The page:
How are we subject to it?  We do not celebrate the Immaculate Conception as a feast day.  We still stick to the December 9th "Conception of the Theotokos by St. Anne".  The conflict arises from self proclaimed experts on the internet who insist that we need to accept IC.  We don't reject IC, but I don't know if you can say we accept it if it is not even on our Liturgical Calendar.
 

dzheremi

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I hear ya, but that's just the thing that got to me when I visited with the Ruthenians shortly before abandoning Rome entirely: If you can't teach against it because it is wrong, then you are beholden to it whether you actually affirm it or not. It allows the Latins to believe in things that are not just different but wrong according to your Orthodox-rooted theology, yet you do not have the option to call them on it and reform them. Why? Because your Rome-centered ecclesiology does not allow for the possibility that Rome is wrong on dogmatically-defined matters (or "matters of faith in morals", to the extent that this might include more than just what has been dogmatically defined; nobody seems to be able to agree what's infallible or not, so it's kind of a useless category).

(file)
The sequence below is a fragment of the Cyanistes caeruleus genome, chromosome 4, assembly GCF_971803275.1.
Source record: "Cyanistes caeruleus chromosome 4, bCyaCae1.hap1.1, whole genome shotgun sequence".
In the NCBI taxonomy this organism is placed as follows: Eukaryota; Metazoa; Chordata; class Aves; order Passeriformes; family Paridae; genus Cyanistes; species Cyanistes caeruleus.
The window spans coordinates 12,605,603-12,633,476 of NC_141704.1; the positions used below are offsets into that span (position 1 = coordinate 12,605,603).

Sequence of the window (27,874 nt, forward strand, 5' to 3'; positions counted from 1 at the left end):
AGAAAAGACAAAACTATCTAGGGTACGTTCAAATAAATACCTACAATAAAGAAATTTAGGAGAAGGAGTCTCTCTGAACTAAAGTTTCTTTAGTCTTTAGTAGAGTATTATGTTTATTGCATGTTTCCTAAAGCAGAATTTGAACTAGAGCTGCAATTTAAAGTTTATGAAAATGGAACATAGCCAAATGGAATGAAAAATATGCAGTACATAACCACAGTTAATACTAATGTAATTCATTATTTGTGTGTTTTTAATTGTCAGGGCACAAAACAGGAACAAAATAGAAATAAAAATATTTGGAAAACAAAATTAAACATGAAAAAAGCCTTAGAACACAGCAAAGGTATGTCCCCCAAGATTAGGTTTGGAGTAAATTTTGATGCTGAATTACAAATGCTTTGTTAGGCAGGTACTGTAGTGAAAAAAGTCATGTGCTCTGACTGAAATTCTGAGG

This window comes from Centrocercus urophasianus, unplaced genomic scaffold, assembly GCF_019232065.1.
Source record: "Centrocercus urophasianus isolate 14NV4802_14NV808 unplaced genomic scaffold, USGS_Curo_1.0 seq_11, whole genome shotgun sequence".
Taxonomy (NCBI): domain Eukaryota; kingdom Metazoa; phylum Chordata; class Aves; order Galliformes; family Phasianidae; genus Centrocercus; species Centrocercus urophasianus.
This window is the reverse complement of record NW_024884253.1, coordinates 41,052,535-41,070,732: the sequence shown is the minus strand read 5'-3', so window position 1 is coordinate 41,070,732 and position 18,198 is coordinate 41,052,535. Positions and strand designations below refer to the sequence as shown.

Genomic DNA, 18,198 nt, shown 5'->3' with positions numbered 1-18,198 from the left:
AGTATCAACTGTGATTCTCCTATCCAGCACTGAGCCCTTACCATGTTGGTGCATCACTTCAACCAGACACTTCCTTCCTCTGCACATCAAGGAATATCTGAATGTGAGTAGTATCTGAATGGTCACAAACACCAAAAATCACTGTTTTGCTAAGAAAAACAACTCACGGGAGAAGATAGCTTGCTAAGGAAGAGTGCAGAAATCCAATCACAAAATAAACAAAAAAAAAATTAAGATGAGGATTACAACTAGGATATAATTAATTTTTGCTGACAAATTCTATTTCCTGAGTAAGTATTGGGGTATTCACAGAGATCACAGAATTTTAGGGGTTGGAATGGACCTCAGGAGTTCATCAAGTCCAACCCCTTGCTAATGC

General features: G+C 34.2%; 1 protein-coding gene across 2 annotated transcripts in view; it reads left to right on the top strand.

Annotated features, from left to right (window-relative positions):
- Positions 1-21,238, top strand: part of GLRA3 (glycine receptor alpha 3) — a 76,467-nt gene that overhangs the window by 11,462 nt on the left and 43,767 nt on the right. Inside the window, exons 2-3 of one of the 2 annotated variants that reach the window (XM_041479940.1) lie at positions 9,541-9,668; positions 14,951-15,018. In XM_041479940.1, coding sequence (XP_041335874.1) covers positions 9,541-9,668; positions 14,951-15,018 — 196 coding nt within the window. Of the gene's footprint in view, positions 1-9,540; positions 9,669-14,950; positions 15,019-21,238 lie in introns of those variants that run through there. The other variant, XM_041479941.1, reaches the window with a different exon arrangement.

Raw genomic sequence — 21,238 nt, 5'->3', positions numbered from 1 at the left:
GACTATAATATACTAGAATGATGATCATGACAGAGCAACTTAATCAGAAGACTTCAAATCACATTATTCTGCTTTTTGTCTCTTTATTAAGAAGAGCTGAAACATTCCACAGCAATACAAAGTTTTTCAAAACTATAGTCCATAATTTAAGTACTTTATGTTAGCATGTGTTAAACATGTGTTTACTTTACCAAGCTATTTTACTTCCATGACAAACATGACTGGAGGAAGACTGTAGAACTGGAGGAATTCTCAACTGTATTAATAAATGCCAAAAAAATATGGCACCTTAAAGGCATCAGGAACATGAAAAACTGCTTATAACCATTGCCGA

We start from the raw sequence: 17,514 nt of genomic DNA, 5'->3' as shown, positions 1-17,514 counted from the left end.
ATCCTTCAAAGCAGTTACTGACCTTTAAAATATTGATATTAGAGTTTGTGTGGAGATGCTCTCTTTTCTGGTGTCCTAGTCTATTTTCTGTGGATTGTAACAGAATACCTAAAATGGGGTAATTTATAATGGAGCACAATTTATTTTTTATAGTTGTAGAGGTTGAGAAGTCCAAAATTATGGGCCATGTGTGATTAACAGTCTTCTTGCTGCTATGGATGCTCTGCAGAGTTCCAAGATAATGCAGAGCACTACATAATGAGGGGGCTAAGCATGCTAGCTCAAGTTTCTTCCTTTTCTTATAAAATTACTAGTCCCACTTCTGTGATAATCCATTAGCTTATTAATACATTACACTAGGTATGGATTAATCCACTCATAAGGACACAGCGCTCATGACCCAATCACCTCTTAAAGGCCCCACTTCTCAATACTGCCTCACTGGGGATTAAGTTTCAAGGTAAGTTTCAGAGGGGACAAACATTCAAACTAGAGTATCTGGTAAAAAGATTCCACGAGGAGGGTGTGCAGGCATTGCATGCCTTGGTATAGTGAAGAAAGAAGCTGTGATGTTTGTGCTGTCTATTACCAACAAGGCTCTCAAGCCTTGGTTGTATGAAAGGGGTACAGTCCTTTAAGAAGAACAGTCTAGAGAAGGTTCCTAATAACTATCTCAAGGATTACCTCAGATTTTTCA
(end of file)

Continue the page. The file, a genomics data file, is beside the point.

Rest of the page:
choy

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dzheremi said:
I hear ya, but that's just the thing that got to me when I visited with the Ruthenians shortly before abandoning Rome entirely: If you can't teach against it because it is wrong, then you are beholden to it whether you actually affirm it or not. It allows the Latins to believe in things that are not just different but wrong according to your Orthodox-rooted theology, yet you do not have the option to call them on it and reform them. Why? Because your Rome-centered ecclesiology does not allow for the possibility that Rome is wrong on dogmatically-defined matters (or "matters of faith in morals", to the extent that this might include more than just what has been dogmatically defined; nobody seems to be able to agree what's infallible or not, so it's kind of a useless category).